Sprawled along the shores of Southeastern Mindanao, Davao del Sur is a place of natural wonders and rarities. It boasts of the country’s highest peak, Mt. Apo, the most prized Philippine orchid species like the Vanda Sanderiana, some of the most exotic fruits, and the endangered Philippine Eagle.
Davao del Sur is home to a host of ethnic groups whose culture and way of life have been preserved. These are the Bagobos, the Mandayas, the Mansakas, the Atas, the Kalagans, the Tagakaolos, and the Mangguangans. Their arts and crafts are on display in museums and shops.
There is a wide choice of white sand beaches and resorts. In the city, there are numerous hotels and inns. Dining is good and varied. Nightlife is fun.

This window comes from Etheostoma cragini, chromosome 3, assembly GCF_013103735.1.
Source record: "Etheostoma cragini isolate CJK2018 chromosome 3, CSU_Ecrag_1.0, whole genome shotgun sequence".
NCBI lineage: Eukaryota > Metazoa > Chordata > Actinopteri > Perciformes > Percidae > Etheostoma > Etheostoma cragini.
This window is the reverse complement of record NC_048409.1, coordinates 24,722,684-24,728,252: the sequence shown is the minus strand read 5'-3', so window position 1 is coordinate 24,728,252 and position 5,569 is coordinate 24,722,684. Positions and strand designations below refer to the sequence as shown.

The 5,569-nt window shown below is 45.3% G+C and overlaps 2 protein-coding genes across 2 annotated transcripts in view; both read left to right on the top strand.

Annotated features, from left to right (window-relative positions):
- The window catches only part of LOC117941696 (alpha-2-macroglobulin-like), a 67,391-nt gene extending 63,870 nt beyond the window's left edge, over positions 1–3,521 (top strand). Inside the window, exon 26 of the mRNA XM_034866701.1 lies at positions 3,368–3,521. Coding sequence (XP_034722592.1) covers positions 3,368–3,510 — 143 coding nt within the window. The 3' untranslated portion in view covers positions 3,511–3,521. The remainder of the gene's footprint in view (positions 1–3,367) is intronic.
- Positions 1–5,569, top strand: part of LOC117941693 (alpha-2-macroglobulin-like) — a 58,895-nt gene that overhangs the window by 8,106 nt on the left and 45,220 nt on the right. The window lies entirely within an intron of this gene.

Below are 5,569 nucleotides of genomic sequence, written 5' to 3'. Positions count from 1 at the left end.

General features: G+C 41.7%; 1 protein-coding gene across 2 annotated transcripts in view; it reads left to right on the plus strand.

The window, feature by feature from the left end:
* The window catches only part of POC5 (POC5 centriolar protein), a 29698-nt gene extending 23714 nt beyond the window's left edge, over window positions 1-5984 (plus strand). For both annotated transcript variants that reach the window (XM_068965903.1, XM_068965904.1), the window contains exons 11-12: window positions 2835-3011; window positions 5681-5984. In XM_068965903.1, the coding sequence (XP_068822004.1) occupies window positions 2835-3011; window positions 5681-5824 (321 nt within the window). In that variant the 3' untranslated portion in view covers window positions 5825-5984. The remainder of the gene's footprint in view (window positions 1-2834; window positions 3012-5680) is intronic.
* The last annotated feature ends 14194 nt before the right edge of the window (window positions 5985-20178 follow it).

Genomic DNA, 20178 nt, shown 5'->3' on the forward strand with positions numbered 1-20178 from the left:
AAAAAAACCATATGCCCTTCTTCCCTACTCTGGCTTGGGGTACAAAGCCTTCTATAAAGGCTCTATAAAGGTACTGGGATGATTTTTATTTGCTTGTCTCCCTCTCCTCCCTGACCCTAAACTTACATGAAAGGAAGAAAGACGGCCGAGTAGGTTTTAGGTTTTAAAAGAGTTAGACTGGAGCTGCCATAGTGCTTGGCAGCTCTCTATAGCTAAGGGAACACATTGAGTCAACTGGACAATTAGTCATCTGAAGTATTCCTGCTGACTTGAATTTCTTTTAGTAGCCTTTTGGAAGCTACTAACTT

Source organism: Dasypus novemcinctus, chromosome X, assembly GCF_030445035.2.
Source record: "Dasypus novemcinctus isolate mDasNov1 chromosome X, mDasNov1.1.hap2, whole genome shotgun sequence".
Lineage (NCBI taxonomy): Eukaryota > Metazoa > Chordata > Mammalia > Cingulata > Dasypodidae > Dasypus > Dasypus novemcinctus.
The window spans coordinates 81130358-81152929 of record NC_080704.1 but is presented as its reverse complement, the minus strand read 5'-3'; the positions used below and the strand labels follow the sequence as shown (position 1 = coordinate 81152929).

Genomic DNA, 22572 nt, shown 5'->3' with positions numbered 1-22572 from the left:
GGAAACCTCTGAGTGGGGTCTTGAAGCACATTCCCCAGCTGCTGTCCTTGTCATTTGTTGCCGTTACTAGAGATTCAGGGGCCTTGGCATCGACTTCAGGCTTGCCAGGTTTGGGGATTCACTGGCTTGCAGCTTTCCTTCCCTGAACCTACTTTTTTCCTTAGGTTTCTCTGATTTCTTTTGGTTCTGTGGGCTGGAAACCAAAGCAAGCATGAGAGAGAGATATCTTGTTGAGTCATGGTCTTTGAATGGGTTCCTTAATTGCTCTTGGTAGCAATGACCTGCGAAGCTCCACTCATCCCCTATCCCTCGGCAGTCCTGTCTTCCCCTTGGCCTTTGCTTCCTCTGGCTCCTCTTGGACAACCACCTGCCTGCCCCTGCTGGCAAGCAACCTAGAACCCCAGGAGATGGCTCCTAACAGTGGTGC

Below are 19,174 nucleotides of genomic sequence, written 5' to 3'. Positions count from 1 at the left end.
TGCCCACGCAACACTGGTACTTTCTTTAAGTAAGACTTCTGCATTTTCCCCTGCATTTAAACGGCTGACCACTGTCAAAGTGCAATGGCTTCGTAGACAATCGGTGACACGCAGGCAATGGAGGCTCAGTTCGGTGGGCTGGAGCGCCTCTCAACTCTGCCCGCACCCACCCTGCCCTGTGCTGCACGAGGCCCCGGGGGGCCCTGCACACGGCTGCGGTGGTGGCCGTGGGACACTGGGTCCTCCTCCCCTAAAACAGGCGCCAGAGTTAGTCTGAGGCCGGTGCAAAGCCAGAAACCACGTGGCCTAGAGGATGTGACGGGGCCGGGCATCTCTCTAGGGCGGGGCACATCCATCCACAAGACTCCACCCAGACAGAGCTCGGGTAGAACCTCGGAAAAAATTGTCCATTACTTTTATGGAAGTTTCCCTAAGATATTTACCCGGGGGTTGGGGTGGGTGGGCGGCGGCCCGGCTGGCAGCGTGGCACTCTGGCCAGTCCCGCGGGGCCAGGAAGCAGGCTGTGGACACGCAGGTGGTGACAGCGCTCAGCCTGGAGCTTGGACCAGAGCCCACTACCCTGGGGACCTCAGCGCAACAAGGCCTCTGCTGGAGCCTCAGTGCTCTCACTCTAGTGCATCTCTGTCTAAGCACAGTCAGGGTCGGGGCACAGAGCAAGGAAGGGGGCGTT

Some of the popular sports activities are golf, watersports, and mountain climbing.
The province is located in the southern part of the country. It is bounded in the north by Davao City; in the west by Cotabato, Sultan Kudarat, and Kidapawan City; in the south by the Celebes Sea, Sarangani Province, and General Santos City; in the east by the Davao Gulf.
The province is divided into two political districts.
The total population of Davao del Sur as of May 2000 is 775,000 and is growing at the rate of 2.3 percent annually.
Cebuano/Visayan, Tagalog, B’laan, Bagobo, Manobo, Tagakaolo, Muslim.
The province is blessed with a favorable climate characterized by wet and dry seasons. The coldest time is during the months of December and January and the hottest is during the months of April and May. The province is outside the typhoon belt.
Agriculture, tourism, fishing, farming.